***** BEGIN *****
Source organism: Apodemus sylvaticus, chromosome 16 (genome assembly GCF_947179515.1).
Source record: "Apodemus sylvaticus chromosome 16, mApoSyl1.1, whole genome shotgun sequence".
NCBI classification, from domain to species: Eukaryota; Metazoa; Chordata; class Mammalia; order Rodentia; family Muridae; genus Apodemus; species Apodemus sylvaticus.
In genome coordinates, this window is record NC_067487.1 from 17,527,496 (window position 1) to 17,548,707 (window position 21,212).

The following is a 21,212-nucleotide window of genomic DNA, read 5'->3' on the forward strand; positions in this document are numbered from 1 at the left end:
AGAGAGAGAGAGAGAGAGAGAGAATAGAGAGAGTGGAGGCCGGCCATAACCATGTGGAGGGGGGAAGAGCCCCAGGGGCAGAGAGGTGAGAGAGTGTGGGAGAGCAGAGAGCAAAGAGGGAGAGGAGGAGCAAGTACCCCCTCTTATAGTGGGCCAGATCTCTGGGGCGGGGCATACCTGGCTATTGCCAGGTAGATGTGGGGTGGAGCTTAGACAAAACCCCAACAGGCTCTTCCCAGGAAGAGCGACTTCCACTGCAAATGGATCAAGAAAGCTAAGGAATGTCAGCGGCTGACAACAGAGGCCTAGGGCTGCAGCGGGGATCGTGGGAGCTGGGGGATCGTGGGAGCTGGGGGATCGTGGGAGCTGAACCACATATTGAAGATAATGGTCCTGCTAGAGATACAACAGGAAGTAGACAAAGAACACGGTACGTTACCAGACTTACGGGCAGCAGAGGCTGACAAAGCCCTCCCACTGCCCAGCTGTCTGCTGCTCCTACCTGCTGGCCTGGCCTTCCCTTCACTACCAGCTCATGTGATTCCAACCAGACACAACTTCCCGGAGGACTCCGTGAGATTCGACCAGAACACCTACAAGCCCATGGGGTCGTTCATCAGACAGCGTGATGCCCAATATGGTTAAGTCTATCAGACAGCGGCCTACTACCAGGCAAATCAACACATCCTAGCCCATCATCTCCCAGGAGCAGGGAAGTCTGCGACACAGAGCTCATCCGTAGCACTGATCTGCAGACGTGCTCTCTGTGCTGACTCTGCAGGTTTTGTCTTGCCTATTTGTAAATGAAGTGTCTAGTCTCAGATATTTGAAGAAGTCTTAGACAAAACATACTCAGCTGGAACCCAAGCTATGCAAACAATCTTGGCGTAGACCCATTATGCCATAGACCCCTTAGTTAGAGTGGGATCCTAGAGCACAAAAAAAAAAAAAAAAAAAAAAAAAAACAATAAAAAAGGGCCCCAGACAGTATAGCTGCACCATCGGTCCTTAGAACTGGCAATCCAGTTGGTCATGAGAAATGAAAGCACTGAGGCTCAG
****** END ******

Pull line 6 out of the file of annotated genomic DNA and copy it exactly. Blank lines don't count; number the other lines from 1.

AGAGAGAGAGAGAGAGAGAGAGAATAGAGAGAGTGGAGGCCGGCCATAACCATGTGGAGGGGGGAAGAGCCCCAGGGGCAGAGAGGTGAGAGAGTGTGGGAGAGCAGAGAGCAAAGAGGGAGAGGAGGAGCAAGTACCCCCTCTTATAGTGGGCCAGATCTCTGGGGCGGGGCATACCTGGCTATTGCCAGGTAGATGTGGGGTGGAGCTTAGACAAAACCCCAACAGGCTCTTCCCAGGAAGAGCGACTTCCACTGCAAATGGATCAAGAAAGCTAAGGAATGTCAGCGGCTGACAACAGAGGCCTAGGGCTGCAGCGGGGATCGTGGGAGCTGGGGGATCGTGGGAGCTGGGGGATCGTGGGAGCTGAACCACATATTGAAGATAATGGTCCTGCTAGAGATACAACAGGAAGTAGACAAAGAACACGGTACGTTACCAGACTTACGGGCAGCAGAGGCTGACAAAGCCCTCCCACTGCCCAGCTGTCTGCTGCTCCTACCTGCTGGCCTGGCCTTCCCTTCACTACCAGCTCATGTGATTCCAACCAGACACAACTTCCCGGAGGACTCCGTGAGATTCGACCAGAACACCTACAAGCCCATGGGGTCGTTCATCAGACAGCGTGATGCCCAATATGGTTAAGTCTATCAGACAGCGGCCTACTACCAGGCAAATCAACACATCCTAGCCCATCATCTCCCAGGAGCAGGGAAGTCTGCGACACAGAGCTCATCCGTAGCACTGATCTGCAGACGTGCTCTCTGTGCTGACTCTGCAGGTTTTGTCTTGCCTATTTGTAAATGAAGTGTCTAGTCTCAGATATTTGAAGAAGTCTTAGACAAAACATACTCAGCTGGAACCCAAGCTATGCAAACAATCTTGGCGTAGACCCATTATGCCATAGACCCCTTAGTTAGAGTGGGATCCTAGAGCACAAAAAAAAAAAAAAAAAAAAAAAAAAACAATAAAAAAGGGCCCCAGACAGTATAGCTGCACCATCGGTCCTTAGAACTGGCAATCCAGTTGGTCATGAGAAATGAAAGCACTGAGGCTCAG